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Australia’s beautiful Great Barrier Reef is the world’s longest coral reef. It extends from near Papua New Guinea down Australia’s east coast for about 2,000 kilometres.

In a previous Creation magazine (Vol. 8 No. 1), we showed that using measured growth rates at the mouth of the Burdekin River, the Great Barrier Reef could have formed in the time since Abraham lived.

However, the Great Barrier Reef, in spite of its huge area, is not the thickest known reef. This distinction probably belongs to Eniwetok Atoll in the Marshall Islands. This is a living reef resting on an extinct volcano cone which comes up about three kilometres (two miles) from the ocean floor. Drilling revealed about 1,400 metres (4,600 feet) of reef material. At least two writers have attacked the young age position using the argument that this coral atoll must have taken a very long time to form1,2—they estimate 138,000 and 176,000 years respectively as the minimum age for Eniwetok.

Ariel Roth of the Geoscience Research Institute has commented on the fact that estimates of net reef growth rates vary from 0.8 millimetres per year to 80 millimetres per year, whereas actual measurements based on soundings at depth are many times these estimates.3 Roth suggests a number of reasons for this difference.

The main one is that measurements made at the surface will show lower rates of growth because of exposure to air at low tides and intense ultraviolet light. Lack of light will of course kill a reef—no live coral growth takes place below about 50 metres under the surface. Hence thick atolls such as Eniwetok require the ocean floor to sink as the coral builds. As the coral is lowered, faster growth is possible than that which we measure at the surface.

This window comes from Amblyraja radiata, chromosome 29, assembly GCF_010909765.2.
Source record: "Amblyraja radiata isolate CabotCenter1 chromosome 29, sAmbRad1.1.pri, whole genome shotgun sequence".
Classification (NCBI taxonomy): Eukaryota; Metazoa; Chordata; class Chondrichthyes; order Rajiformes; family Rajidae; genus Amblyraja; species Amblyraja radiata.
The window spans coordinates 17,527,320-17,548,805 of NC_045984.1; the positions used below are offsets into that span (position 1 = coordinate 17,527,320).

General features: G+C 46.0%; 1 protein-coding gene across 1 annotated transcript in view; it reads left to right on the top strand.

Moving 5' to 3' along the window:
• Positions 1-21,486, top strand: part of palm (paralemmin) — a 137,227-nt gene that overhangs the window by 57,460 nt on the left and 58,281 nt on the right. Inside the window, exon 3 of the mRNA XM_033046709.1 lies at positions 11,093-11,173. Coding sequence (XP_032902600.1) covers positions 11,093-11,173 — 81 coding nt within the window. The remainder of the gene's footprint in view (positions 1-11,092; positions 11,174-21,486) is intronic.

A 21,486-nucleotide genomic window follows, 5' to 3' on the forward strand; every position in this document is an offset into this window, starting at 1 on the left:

There are complex factors which both add to the growth of a reef and take away from it. For instance, attack by certain organisms and wave destruction will contribute to a decline in reef size. On the other hand, a growing reef can trap sediments as they are moved along by currents, thus adding to its thickness. Storms can dramatically add to the thickness of a reef by bringing in coral from other areas.

For example, in 1972, Cyclone Bebe ‘constructed’ a rampart of coral rubble 3.5 metres high, 37 metres wide and 18 kilometres long in a few hours.4

Given all the above, it seems reasonable to rely on the actual figures reported from depth-sounding measurements for coral reef growth rates, rather than calculations trying to take all these other factors into account. Such reef growth rates have been reported as high as 414 millimetres per year in the Celebes.5 At such a rate, the entire thickness of the Eniwetok Atoll could have been formed in less than 3,500 years.

In addition, actual experiments indicate that the rate of coral growth can be nearly doubled by increasing the temperature five degrees Celsius (remember that Eniwetok sits on a now-extinct volcano), or increasing the carbonate content of sea water.3

To maintain that Eniwetok Atoll could have formed in the time-span since the Flood recorded in Genesis is not at all inconsistent with real-world evidence.

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Footnotes

  1. C.G. Weber, ‘The Fatal Flaws of Flood Geology’, Creation/Evolution 1(1) 24–37, 1980. Back
  2. D.E. Wonderly, ‘Coral Reefs and Related Carbonate Structures as Indicators of Great Age’, Inter-Disciplinary Biblical Research Institute Report No. 16, 1981, pp. 3–5. Back
  3. A.A. Roth, ‘Coral Reef Growth’, Origins 6(2) 88–95, 1979. Back (1) Back (2)
  4. J.E. Maragos, G.B.K. Baines, and P.J. Beveridge, ‘Tropical Cyclone Bebe Creates a New Land Formation on Funafuti Atoll’, Science 181:1161–1164, 1973. Back
  5. J. Verstelle, ‘The Growth Rate at Various Depths of Coral Reefs in the Dutch East-Indian Archipelago’, Treubia 14:117–126, 1932. Back